On nutrition

I’ve written a number of times about fatness and obesity. I don’t think it’s wrong to be either one of those, but I do think there is a moral argument that underpins the necessity to attempt to avoid being those things. You get one life. I think people should give it quality.

Of course, this doesn’t mean a person can’t enjoy something other than a diet half-salad once in awhile. That’s why the political (and often dishonest) arguments against drives like Michelle Obama’s pro-fitness efforts bother me so much. It’s also why I really like this post from Mike:

See what I’m getting at? Guess how much guilt I felt eating that [“prime”] burger the other week… that’s right, none. That’s because I don’t eat that way very often. My diet consists of whole grains, seeds and nuts, fresh fruits and vegetables, and lean meats. I watch my portions carefully. That means that now and again, I can splurge. And it just so happens that last week I was in Oklahoma City for a concert with some friends, and we grabbed some McDonald’s beforehand. I had a Big Mac, and it tasted awesome (not remotely as good as the prime burger, but still tasty). On the way back to Tulsa, I got hungry and had McDonald’s again… a grilled chicken sandwich. It also tasted good and I’ve lived through the experience.

This is what a lot of people don’t realize about nutrition. Eating right doesn’t mean avoiding every bad thing out there every second of every day. A person’s health doesn’t hinge on a single meal. A proper diet takes place over time; it’s an ongoing effort. Grabbing that doughnut once in awhile isn’t a sign of hypocrisy for someone who advocates eating well. (More importantly, we shouldn’t dismiss an argument simply due to hypocrisy. Think about it: If a serial killed said murder is wrong, would anyone reject the truth of his argument?) It’s perfectly possible to be healthy and enjoy life at the same time.

The ease of tearing apart Rush

Rush Limbaugh recently had this to say:

The problem is, and dare I say this, it doesn’t look like Michelle Obama follows her own nutritionary, dietary advice,” Limbaugh said on his radio program. “And then we hear that she’s out eating ribs at 1,500 calories a serving with 141 grams of fat per serving.” “She is a hypocrite,” Limbaugh continued. “Leaders are supposed to be leaders. If we are supposed to go out and eat nothing, if we are supposed to eat roots, berries, and tree bark, show us how.”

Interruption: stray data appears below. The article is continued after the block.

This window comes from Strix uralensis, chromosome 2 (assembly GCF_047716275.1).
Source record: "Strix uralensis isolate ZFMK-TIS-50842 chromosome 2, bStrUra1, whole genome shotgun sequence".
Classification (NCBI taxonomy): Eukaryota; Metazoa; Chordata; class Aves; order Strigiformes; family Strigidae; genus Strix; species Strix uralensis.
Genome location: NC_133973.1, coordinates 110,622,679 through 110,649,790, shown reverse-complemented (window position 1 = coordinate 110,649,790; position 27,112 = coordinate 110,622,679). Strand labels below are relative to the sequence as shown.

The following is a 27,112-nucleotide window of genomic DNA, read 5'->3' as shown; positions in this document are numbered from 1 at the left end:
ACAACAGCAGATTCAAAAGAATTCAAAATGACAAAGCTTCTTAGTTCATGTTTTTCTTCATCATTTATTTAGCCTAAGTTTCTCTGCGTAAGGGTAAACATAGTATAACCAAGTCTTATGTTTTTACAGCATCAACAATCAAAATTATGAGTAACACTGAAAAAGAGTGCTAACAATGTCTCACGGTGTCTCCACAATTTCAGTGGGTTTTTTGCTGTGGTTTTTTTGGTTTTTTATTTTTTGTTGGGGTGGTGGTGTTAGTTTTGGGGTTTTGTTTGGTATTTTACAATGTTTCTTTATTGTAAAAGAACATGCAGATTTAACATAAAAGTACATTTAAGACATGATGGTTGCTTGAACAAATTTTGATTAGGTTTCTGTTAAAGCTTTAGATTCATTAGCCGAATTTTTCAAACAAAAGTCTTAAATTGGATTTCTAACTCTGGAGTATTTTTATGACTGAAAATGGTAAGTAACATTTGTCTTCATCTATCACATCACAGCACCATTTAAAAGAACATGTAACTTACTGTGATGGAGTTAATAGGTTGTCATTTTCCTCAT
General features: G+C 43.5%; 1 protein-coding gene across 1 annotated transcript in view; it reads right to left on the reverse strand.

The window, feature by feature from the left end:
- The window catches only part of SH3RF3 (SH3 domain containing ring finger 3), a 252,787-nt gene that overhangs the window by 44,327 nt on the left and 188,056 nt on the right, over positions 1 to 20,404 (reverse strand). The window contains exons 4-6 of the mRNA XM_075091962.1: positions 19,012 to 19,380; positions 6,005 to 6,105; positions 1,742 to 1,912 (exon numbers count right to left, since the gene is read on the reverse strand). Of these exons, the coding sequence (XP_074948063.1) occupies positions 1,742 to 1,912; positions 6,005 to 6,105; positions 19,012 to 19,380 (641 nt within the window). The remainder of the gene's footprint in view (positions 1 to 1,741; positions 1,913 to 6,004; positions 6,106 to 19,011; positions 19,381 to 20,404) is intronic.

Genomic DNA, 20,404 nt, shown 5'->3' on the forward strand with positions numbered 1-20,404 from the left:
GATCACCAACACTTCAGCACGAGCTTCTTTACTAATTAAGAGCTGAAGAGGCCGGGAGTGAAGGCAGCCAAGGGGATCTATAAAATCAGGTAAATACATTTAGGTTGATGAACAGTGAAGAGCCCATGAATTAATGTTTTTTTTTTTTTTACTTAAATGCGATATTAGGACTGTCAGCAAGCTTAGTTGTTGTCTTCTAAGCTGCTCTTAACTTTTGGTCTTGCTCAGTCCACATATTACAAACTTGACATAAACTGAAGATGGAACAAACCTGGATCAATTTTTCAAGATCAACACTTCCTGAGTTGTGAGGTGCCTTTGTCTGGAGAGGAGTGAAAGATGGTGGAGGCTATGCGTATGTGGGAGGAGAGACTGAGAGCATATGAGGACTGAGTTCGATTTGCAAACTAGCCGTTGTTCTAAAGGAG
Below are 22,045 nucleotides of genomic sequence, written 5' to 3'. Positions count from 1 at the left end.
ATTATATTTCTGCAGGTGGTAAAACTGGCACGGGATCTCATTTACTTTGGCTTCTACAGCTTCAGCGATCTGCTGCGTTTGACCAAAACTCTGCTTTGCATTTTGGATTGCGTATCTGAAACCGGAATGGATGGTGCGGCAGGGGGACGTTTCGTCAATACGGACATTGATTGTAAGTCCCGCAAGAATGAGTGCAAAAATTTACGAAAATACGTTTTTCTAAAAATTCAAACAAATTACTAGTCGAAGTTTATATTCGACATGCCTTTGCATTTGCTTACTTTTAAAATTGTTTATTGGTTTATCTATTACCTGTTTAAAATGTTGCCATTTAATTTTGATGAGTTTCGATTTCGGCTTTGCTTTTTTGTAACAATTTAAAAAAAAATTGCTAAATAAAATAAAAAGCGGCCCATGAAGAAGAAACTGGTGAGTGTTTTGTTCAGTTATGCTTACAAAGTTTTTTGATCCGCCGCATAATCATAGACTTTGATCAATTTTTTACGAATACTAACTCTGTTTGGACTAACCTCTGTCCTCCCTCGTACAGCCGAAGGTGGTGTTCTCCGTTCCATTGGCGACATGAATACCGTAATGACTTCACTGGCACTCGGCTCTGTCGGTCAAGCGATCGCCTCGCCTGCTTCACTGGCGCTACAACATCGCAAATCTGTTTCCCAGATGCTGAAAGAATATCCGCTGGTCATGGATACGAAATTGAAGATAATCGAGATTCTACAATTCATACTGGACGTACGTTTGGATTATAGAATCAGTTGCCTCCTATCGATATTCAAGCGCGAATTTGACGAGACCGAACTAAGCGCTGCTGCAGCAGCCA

Isn’t Limbaugh and co. the ones always complaining that they don’t need government telling them how to eat, that they can make the decisions for themselves? Strange then that he would whine that Mrs. Obama isn’t giving him adequate instruction.

But, hey, despite the massive irony, I agree with Limbaugh. Being a fat ass is a problem in America and if our leaders want to remedy the situation, they’ll be significantly more effective if they adopt healthy behaviors. But as anyone who isn’t a freakin’ moron knows, that doesn’t mean eating healthy 100% of the time. In fact – and brace yourselves for this one – different people have different bodies. I can get away with eating McDonald’s several times a week if I want. I don’t, but I could. And actually, I did throughout much of high school. That’s because I have a high metabolism. The reasonable effort it takes for me to be healthy is going to be different than the reasonable effort it takes for a lot of other people. That doesn’t mean I can always eat a bunch of crap food. But it does mean that if I decide to have a big meal at a restaurant once in awhile, I won’t be adversely impacting my health in any significant way.

Furthermore, I’ve lifted weights at various times throughout my life. I started toward the end of junior high and went into high school with it (pre-McDonald’s days, what with being 14 and having no money). When I started out, my gains were slower than they should have been. The reason? I wasn’t taking in enough fat and protein, among other things. When I returned to valuing my health, I became aware of the sort of foods I ought to be eating if I want to make certain types of gains. That involved eating a lot of stuff that would have made a lot of people fat. But my result? Faster and more significant lifting gains.

In short, different people have different requirements in order to become healthy, and effective leaders (on healthy living) need to do what is right for their own bodies in order to become healthy. Michelle Obama can get away with a bad meal here or there. A Mike Huckabee, who is a great example of someone who did a lot for his own health, has less leeway. George W. Bush, another healthy guy, has different requirements. So I agree with Limbaugh’s point, but I, of course, must dismiss his piss-poor ideological reasoning for making it.

Oh, and as regular FTSOS readers will know, I always enjoy granting as many points as possible to conservatives before still taking down their arguments. That’s what I did here, because as it turns out, Mrs. Obama’s meal actually looked more like this:

The Vail Daily earlier reported the first lady and friends went to Restaurant Kelly Liken in Vail Village for dinner. The FLOTUS reportedly ate “a pickled pumpkin salad with arugula and a braised ancho-chile short rib with hominy wild mushrooms and sauteed kale.”

She’s sure to be waddling around the White House any day now.